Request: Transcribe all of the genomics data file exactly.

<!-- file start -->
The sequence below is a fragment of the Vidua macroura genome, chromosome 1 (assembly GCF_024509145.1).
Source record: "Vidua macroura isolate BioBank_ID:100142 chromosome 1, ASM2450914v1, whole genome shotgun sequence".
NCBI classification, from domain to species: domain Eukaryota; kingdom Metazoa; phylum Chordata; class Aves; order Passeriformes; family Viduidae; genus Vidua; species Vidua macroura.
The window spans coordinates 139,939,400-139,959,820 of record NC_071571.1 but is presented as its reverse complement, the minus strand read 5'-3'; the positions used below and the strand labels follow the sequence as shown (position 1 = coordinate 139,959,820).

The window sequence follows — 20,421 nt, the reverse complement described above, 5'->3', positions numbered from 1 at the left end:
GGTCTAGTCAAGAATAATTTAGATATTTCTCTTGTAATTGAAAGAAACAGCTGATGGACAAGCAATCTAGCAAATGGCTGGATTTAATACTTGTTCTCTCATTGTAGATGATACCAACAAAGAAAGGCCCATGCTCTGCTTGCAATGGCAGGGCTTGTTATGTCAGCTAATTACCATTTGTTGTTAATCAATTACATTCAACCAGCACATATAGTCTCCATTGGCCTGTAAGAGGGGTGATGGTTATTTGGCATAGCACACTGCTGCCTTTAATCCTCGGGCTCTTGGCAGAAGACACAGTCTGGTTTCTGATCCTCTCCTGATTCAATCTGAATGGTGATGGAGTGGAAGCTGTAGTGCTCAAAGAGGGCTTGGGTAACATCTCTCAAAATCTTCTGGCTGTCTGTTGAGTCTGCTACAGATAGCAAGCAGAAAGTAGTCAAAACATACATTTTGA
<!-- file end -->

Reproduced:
The sequence below is a fragment of the Vidua macroura genome, chromosome 1 (assembly GCF_024509145.1).
Source record: "Vidua macroura isolate BioBank_ID:100142 chromosome 1, ASM2450914v1, whole genome shotgun sequence".
NCBI classification, from domain to species: domain Eukaryota; kingdom Metazoa; phylum Chordata; class Aves; order Passeriformes; family Viduidae; genus Vidua; species Vidua macroura.
The window spans coordinates 139,939,400-139,959,820 of record NC_071571.1 but is presented as its reverse complement, the minus strand read 5'-3'; the positions used below and the strand labels follow the sequence as shown (position 1 = coordinate 139,959,820).

The window sequence follows — 20,421 nt, the reverse complement described above, 5'->3', positions numbered from 1 at the left end:
GGTCTAGTCAAGAATAATTTAGATATTTCTCTTGTAATTGAAAGAAACAGCTGATGGACAAGCAATCTAGCAAATGGCTGGATTTAATACTTGTTCTCTCATTGTAGATGATACCAACAAAGAAAGGCCCATGCTCTGCTTGCAATGGCAGGGCTTGTTATGTCAGCTAATTACCATTTGTTGTTAATCAATTACATTCAACCAGCACATATAGTCTCCATTGGCCTGTAAGAGGGGTGATGGTTATTTGGCATAGCACACTGCTGCCTTTAATCCTCGGGCTCTTGGCAGAAGACACAGTCTGGTTTCTGATCCTCTCCTGATTCAATCTGAATGGTGATGGAGTGGAAGCTGTAGTGCTCAAAGAGGGCTTGGGTAACATCTCTCAAAATCTTCTGGCTGTCTGTTGAGTCTGCTACAGATAGCAAGCAGAAAGTAGTCAAAACATACATTTTGA